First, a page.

Sure, all Windows applications, including Win16 apps, can take down a Win9x system in a number of ways. For example the OS makes no effort to prevent most kinds of direct hardware access. This gives a malicious or just badly written program countless opportunities to hang the system directly.

But to address the example you gave, I agree the KB article doesn't spell out what's happening in this scenario very well. As with RISC OS, Win 3.x was co-operative and so Win16 application programmers could assume that any system context stayed the same while their code was running - like the Wimp_OpenTemplate example in RISC OS. In Windows 9x in many cases the thunking layer achieves this by having 32-bit code with a context parameter, and the 16-bit code is thunked by always using the same context. For those cases Win32 and Win16 programs can run in parallel. If the Win16 program hangs up somehow, Win32 programs don't care. But in some cases (to save RAM footprint or developer effort) the opposite is done, the 32-bit code is thunked to share some 16-bit code which may have a single context. Some type of mutual exclusion (I don't know the icky details, but let's say a lock) is used to keep this code from being used simultaneously. Of course if a Win16 program goes into an infinite loop no Win32 programs can successfully take the lock to use this legacy 16-bit code.

You might say "Aha, the smoking gun - see, he admits the Win32 program can hang" but having programs blocked by mutual exclusion, perhaps forever, can happen on any PMT system. For example, the GNU C library on Linux uses a futex to ensure only one thread is allocating or freeing memory. Due to a bug it is possible for the library to get into a state where while trying to free memory, it calls another library routine which, in turn, tries to allocate memory - but the allocator futex is already taken. The program will block, waiting for its own futex, forever. This is a programming mistake called a "deadlock".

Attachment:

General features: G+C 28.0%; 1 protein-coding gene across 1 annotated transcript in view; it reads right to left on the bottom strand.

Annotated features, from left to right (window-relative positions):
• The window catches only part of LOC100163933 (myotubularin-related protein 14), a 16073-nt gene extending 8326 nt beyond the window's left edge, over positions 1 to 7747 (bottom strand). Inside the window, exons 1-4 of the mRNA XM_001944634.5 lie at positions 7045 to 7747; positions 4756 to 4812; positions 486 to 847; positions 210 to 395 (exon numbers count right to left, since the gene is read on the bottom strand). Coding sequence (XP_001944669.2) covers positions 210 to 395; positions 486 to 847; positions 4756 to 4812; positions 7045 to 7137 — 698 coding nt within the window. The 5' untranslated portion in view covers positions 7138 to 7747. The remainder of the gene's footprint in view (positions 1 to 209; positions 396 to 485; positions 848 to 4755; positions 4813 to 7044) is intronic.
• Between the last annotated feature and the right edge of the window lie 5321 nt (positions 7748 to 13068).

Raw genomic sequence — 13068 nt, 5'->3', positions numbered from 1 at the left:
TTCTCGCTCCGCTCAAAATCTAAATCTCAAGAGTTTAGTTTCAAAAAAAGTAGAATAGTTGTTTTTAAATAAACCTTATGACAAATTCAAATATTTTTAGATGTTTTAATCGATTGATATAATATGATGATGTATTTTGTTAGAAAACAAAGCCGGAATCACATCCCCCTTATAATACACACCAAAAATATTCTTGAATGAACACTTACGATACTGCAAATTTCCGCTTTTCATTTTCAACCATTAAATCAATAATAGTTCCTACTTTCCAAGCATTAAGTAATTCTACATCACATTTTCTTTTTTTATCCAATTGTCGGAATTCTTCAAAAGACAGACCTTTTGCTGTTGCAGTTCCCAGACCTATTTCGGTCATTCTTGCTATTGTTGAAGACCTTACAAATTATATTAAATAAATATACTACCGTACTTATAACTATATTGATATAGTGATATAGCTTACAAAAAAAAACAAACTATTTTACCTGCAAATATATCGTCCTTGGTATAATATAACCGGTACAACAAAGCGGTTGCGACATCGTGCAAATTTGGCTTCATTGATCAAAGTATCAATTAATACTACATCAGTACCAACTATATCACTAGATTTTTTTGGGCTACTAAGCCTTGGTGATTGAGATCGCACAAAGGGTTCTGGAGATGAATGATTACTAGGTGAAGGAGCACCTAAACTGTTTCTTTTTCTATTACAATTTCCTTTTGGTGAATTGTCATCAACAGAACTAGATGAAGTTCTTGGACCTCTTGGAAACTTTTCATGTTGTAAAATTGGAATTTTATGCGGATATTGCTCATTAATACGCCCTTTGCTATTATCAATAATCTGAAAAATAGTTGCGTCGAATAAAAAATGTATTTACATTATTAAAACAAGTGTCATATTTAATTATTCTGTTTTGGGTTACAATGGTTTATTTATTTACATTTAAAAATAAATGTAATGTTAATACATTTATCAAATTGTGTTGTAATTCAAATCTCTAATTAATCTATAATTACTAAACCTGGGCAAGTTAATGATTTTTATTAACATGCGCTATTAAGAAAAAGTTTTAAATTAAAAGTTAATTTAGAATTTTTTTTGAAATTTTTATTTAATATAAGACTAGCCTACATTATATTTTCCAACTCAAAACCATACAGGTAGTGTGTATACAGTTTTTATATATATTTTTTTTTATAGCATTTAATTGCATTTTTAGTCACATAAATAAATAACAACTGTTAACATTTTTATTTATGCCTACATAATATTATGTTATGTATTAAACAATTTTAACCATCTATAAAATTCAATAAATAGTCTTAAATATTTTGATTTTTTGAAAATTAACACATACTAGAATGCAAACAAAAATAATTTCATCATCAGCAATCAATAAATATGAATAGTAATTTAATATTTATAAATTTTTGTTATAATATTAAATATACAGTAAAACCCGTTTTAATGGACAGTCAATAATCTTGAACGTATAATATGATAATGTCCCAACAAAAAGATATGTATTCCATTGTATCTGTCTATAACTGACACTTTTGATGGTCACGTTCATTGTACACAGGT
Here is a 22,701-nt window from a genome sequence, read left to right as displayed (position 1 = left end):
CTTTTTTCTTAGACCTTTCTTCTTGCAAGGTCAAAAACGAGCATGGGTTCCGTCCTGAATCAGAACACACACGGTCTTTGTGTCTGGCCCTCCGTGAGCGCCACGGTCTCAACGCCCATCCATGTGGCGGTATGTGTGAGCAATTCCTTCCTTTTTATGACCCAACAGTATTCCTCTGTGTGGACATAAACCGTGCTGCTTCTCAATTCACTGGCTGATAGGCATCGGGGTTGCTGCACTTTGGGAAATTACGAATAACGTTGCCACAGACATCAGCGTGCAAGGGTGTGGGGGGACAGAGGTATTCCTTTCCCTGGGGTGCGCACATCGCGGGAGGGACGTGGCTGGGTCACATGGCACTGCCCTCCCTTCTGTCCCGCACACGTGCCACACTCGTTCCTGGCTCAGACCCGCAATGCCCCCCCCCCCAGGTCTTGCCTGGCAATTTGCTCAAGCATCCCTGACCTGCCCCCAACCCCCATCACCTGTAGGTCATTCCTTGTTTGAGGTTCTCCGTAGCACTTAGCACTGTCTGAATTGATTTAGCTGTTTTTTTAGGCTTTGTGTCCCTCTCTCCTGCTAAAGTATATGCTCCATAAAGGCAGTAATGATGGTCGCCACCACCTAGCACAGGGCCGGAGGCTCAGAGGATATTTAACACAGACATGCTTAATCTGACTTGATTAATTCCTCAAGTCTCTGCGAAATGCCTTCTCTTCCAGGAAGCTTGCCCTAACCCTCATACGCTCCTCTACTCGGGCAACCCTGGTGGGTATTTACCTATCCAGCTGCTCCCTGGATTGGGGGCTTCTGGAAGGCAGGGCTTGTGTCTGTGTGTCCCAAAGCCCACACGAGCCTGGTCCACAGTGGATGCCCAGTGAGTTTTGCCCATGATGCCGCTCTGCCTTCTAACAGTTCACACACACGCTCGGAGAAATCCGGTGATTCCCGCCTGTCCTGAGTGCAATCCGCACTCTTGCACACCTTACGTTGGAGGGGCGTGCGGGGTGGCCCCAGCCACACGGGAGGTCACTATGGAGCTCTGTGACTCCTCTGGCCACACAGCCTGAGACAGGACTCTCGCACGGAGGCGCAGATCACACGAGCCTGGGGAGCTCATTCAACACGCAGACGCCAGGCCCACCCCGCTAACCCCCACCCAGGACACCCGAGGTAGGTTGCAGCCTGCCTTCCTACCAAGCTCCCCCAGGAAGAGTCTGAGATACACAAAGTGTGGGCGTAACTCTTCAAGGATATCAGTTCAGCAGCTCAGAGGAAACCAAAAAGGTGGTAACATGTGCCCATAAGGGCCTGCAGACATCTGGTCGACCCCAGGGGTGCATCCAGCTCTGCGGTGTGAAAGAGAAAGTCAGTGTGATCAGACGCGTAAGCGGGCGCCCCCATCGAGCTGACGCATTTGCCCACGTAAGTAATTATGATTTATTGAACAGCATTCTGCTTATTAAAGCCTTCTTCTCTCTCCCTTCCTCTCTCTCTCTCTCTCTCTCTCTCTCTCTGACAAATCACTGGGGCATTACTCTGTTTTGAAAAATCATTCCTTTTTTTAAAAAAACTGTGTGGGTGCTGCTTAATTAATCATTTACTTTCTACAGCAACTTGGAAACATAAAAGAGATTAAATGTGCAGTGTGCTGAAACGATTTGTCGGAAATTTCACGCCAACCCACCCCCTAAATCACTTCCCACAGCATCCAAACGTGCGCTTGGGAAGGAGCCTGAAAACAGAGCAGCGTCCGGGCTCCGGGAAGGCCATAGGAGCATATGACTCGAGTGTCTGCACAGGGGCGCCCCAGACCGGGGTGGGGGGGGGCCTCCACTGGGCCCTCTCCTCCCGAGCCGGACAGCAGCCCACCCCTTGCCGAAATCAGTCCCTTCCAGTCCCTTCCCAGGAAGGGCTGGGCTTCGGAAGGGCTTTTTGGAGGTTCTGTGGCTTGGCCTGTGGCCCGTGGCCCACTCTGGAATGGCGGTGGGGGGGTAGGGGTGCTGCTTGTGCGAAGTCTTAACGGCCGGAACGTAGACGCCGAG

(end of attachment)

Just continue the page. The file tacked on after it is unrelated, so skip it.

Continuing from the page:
However, because Windows 9x is a real pre-emptively multitasked system, the fact that one program is hung up waiting for a lock is not fatal. Other programs can still run and they can even kill the offending 16-bit program to free things up. Of course like any non-trivial software, Win9x has bugs, some of which can still cause the entire environment to hang or crash.

I leave it to you to put my edit back, or not. --Tialaramex 11:02, 2 November 2009 (UTC)

  • Putting your edit back, per this MS knowledge base article saying that "Win32 threads are preemptively scheduled and may even preempt Win16 processes." (My emphasis.) That said, it looks like they've run into some interesting issues with legacy code in the OS that are still of interest to RISC OS. (And, I was aware that DOS apps were preemptively multitasked, although they were PMTed back in Windows 3.0, too, IIRC - the discussion was about Win16 apps, which I had previously understood were treated differently under Win9x than under, say, WinNT.) --Bhtooefr 13:23, 2 November 2009 (UTC)